There was some debate in my watching party about Sansa’s response to this: my feeling was that Sansa rejected Littlefinger’s offer and then was quite pleased to be standing beside Jon as the King in the North, which obviously precludes her being Littlefinger’s queen on the Iron Throne.

    I think she was clearly rejecting his offer in the scene in the Godswood, but from the comments in some of the cast/crew videos, particularly this one:

    The show is clearly setting up Littlefinger playing Sansa against Jon next season — with some success, initially, since there wouldn’t be drama otherwise, before his ultimate downfall.

    I’m also very, very surprised at Cersei taking the Iron Throne in her own name. Not that I couldn’t see Cersei wanting to, but she’s got no claim whatsoever. Outside of pure despotism, why would anyone obey or acknowledge her rule?

    Well. with the Baratheon royal line extinguished, nobody really has a claim to it. She’s got House Lannister’s armies, so it seems like, as far as the law goes, it’s merely about who can hold it.

    Which means she’s got, what, all of eight thousand men to fight all of Westeros plus Dany’s invasion fleet? I mean, I buy it from Cersei, but it’s still lunacy.

    I don’t think the 8000 men Jaime brought with him were meant to be the extent of the Lannister forces. Jaime referred to the Tyrells earlier this season as having the second-largest army in Westeros, and the unspoken implication was that the largest belong to House Lannister. The depletion of the Lannister armies in the books doesn’t seem to have happened in the show, which I think fits with the writers eliminating things like Aegon, so the Lannisters have to be stronger. Not that it should really matter. Dany has House Tyrell, House Sand(?), (part of) House Greyjoy, 100,000 Dothraki, 8000 Unsullied, and three dragons; she’s far more powerful than Aegon the Conqueror ever was, and facing a Westeros that is much, much weaker. Unless Euron has some magic tricks up his sleeve, this should be over quickly.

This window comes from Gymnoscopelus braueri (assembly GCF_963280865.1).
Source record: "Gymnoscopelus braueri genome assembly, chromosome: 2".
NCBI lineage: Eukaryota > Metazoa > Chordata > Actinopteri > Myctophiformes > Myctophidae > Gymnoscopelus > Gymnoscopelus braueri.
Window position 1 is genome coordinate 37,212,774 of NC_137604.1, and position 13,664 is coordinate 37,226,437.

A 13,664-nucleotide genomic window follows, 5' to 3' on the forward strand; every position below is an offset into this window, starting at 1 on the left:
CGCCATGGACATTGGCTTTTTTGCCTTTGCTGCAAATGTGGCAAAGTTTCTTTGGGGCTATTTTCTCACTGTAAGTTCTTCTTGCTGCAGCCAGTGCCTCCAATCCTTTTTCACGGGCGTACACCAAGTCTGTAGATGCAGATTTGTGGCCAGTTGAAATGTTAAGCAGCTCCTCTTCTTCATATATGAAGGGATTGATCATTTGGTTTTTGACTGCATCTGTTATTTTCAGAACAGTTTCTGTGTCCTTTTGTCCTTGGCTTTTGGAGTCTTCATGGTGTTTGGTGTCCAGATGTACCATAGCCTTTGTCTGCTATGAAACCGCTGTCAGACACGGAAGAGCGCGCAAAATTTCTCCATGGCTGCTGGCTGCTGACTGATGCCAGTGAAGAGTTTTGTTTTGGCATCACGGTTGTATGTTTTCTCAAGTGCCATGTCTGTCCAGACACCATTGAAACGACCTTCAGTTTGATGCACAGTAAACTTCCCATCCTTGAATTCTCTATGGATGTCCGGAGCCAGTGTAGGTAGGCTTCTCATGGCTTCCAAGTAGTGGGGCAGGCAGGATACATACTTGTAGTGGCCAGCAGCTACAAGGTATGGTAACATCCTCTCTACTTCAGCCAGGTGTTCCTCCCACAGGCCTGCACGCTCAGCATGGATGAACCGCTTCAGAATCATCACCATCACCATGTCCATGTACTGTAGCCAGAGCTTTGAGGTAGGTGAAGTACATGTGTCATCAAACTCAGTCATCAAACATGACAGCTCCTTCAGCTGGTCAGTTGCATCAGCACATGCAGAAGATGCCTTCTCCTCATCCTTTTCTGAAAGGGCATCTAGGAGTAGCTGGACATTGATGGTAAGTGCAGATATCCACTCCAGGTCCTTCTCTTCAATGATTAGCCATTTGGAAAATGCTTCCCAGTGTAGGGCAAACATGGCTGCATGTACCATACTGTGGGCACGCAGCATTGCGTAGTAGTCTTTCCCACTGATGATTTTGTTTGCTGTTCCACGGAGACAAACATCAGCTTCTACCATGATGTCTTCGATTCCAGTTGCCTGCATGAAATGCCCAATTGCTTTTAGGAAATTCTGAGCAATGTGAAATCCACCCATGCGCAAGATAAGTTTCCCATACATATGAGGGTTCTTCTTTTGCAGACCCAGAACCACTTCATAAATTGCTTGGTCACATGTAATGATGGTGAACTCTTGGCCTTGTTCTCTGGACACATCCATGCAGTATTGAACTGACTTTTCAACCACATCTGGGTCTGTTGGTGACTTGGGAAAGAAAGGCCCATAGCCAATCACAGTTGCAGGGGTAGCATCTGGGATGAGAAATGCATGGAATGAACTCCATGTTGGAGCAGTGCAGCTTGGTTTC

Well, no Lady Stoneheart, which makes the copious discussion of the Red Wedding, Catelyn Stark, Brienne’s storyline for half the season, the return of Sandor Clegane, the appearance of the Brotherhood Without Banners, seemingly completely pointless.

    I don’t really know what the point of Brienne’s going south was yet (particularly as Jaime is probably going to be in KL going forward), but the rest wasn’t pointless, it just has a different point than LSH. Indeed, once Dondarrion was revealed to still be alive, I don’t see how LSH could have been expected; Catelyn’s corpse would be totally unrecognizable at this point, years after the fact. Though given the storyline the writers appear to be setting up up north, I don’t think the Brotherhood will be heading north all that quickly, otherwise the Hound would get in the way of Littlefinger’s scheming (which will probably be the ultimate resolution).